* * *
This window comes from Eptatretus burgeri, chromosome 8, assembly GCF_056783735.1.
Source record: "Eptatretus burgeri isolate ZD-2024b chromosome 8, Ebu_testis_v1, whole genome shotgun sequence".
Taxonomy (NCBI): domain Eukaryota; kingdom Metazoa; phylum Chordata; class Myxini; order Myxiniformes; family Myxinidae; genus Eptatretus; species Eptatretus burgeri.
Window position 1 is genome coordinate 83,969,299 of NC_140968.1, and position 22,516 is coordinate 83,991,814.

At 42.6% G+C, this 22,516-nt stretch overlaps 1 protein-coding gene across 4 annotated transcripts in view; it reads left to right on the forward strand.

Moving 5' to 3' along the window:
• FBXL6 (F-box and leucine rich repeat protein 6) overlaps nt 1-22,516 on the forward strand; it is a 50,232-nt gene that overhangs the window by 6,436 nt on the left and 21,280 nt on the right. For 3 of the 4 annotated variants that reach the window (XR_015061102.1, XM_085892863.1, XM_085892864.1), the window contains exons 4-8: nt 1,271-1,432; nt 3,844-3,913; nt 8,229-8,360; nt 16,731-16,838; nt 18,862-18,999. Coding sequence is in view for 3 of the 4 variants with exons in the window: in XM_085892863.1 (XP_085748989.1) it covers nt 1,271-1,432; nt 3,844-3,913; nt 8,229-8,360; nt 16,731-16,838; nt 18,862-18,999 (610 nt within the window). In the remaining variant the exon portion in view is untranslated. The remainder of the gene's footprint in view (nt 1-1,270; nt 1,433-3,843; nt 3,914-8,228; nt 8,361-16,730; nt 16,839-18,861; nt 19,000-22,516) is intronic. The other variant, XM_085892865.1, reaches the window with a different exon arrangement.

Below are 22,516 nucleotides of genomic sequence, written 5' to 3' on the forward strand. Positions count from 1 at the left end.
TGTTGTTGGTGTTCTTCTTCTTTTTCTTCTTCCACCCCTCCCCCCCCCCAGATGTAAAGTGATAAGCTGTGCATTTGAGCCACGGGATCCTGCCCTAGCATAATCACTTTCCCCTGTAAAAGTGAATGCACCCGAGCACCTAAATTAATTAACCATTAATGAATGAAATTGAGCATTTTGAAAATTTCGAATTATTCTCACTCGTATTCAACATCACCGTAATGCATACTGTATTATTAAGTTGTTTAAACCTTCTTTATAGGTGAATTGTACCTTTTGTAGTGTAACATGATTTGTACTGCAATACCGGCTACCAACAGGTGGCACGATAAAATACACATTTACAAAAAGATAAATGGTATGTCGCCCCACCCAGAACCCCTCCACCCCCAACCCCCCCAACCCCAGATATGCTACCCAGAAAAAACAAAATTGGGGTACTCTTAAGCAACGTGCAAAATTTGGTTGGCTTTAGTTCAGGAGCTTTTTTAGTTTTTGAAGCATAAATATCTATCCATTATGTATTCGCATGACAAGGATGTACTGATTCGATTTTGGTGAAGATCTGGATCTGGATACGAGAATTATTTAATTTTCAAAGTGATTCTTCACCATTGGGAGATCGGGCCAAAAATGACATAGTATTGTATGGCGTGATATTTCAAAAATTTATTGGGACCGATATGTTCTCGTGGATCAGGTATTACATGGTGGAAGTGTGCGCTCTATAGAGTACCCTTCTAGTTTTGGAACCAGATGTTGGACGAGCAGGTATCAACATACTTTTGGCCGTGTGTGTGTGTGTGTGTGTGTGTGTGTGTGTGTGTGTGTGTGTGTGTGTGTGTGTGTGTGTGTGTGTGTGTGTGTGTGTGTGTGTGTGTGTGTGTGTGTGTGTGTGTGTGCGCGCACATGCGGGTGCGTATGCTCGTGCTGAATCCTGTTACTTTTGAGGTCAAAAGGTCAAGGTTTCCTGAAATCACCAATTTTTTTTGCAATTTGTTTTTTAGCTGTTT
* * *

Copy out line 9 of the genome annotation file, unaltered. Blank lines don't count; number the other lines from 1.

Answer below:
TGTTGTTGGTGTTCTTCTTCTTTTTCTTCTTCCACCCCTCCCCCCCCCCAGATGTAAAGTGATAAGCTGTGCATTTGAGCCACGGGATCCTGCCCTAGCATAATCACTTTCCCCTGTAAAAGTGAATGCACCCGAGCACCTAAATTAATTAACCATTAATGAATGAAATTGAGCATTTTGAAAATTTCGAATTATTCTCACTCGTATTCAACATCACCGTAATGCATACTGTATTATTAAGTTGTTTAAACCTTCTTTATAGGTGAATTGTACCTTTTGTAGTGTAACATGATTTGTACTGCAATACCGGCTACCAACAGGTGGCACGATAAAATACACATTTACAAAAAGATAAATGGTATGTCGCCCCACCCAGAACCCCTCCACCCCCAACCCCCCCAACCCCAGATATGCTACCCAGAAAAAACAAAATTGGGGTACTCTTAAGCAACGTGCAAAATTTGGTTGGCTTTAGTTCAGGAGCTTTTTTAGTTTTTGAAGCATAAATATCTATCCATTATGTATTCGCATGACAAGGATGTACTGATTCGATTTTGGTGAAGATCTGGATCTGGATACGAGAATTATTTAATTTTCAAAGTGATTCTTCACCATTGGGAGATCGGGCCAAAAATGACATAGTATTGTATGGCGTGATATTTCAAAAATTTATTGGGACCGATATGTTCTCGTGGATCAGGTATTACATGGTGGAAGTGTGCGCTCTATAGAGTACCCTTCTAGTTTTGGAACCAGATGTTGGACGAGCAGGTATCAACATACTTTTGGCCGTGTGTGTGTGTGTGTGTGTGTGTGTGTGTGTGTGTGTGTGTGTGTGTGTGTGTGTGTGTGTGTGTGTGTGTGTGTGTGTGTGTGTGTGTGTGTGTGTGTGTGTGTGTGTGCGCGCACATGCGGGTGCGTATGCTCGTGCTGAATCCTGTTACTTTTGAGGTCAAAAGGTCAAGGTTTCCTGAAATCACCAATTTTTTTTGCAATTTGTTTTTTAGCTGTTT